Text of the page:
(p. C1) On Wal-Mart’s Web site, you can buy a walker for $59.92. It is called the Carex Explorer, and it’s a typical walker: a few feet high, with four metal poles extending to the ground. The Explorer is one of the walkers covered by Medicare.
But Medicare and its beneficiaries aren’t paying $59.92 for the Explorer or any similar walker. In fact, they’re not paying anything close to it. They are paying about $110.
. . .
(p. C5) In the abstract, fixing the health care system sounds perfectly unobjectionable: it’s about reducing costs (and then being able to cover the uninsured) by getting rid of inefficiency and waste. In reality, though, almost every bit of waste benefits someone.
Doctors who perform spinal fusion surgeries, despite decidedly mixed evidence that they’re effective, are making a nice living. Hospitals that order $1,000 diagnostic tests, even when a cheaper one would work just as well, are helping their bottom line. Medical equipment makers selling walkers for $110, while Wal-Mart sells them for $60, are fattening their profits.
The current fight to protect those profits is a microcosm of what you can expect to see if a larger effort to rein in health costs ever gets going. The defenders of the status quo won’t say that they are protecting themselves. Instead, they’ll use the same arguments that the medical equipment makers are using — that a change will destroy jobs, bankrupt small businesses and, above all, harm patients.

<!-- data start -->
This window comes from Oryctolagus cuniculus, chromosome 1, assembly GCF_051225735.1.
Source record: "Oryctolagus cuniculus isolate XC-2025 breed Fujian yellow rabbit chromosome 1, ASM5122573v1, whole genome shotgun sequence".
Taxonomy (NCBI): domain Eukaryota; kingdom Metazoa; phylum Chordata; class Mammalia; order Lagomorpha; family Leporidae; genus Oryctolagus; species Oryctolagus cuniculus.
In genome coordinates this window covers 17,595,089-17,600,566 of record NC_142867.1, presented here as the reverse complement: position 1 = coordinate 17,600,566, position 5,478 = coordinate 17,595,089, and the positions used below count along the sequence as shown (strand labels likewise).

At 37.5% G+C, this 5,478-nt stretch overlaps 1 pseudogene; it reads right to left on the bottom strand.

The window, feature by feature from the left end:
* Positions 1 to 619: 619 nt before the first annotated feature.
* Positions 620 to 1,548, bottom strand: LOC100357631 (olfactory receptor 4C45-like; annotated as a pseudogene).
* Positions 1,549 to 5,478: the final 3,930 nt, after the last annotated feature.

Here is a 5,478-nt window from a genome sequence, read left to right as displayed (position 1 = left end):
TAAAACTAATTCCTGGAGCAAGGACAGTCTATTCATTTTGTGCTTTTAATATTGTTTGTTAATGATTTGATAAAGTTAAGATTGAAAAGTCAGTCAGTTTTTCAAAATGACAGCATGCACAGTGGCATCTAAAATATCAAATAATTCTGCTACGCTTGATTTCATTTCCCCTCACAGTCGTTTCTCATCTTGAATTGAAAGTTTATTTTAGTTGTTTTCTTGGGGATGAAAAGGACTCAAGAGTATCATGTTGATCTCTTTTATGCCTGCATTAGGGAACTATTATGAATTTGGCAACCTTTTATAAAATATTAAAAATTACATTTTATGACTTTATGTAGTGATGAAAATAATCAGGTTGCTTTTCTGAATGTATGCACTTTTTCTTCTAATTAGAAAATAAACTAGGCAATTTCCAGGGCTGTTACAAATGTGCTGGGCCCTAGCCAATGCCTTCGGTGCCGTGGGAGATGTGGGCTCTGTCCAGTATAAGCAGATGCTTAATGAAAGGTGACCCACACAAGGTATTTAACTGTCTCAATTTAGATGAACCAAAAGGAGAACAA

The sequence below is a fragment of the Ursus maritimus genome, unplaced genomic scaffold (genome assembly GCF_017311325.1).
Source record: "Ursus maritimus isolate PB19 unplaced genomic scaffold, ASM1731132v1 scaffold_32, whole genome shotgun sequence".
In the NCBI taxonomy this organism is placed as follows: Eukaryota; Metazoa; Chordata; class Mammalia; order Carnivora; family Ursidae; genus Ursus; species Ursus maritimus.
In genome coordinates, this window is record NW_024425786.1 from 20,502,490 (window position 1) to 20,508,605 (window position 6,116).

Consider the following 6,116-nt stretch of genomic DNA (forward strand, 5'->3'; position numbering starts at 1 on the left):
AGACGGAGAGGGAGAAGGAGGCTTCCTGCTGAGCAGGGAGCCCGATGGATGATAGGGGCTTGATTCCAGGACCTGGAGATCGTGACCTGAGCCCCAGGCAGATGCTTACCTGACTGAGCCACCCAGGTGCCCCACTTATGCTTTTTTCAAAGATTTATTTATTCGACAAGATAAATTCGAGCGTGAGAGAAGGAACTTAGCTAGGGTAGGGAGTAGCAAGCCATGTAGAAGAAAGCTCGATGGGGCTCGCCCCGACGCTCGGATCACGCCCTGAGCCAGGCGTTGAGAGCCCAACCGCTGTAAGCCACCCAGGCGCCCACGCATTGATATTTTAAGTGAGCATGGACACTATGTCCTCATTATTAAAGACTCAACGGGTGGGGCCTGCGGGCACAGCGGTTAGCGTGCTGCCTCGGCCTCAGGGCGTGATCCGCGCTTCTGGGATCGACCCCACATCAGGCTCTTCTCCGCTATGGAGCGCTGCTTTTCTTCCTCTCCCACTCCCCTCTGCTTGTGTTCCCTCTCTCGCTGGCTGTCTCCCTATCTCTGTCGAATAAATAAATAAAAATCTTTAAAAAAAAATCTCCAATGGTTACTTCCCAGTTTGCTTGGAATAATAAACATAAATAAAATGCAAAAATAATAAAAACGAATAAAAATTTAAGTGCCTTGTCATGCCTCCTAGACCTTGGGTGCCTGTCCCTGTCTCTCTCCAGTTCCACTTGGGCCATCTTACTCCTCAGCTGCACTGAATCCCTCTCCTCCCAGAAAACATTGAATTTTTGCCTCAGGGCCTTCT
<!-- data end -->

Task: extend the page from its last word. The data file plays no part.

. . .
But this is a case in which the market can clearly do a better job than a government-mandated fee schedule. Just look at Wal-Mart’s Web site or, for that matter, the bids that Medicare has already received.
By standing in the way of this competition, Congress is really standing up for higher health care costs.
For the full commentary, see:
DAVID LEONHARDT. “ECONOMIC SCENE; High Medicare Costs, Courtesy of Congress.” The New York Times (Weds., June 25, 2008): C1 & C5.
(Note: ellipses added.)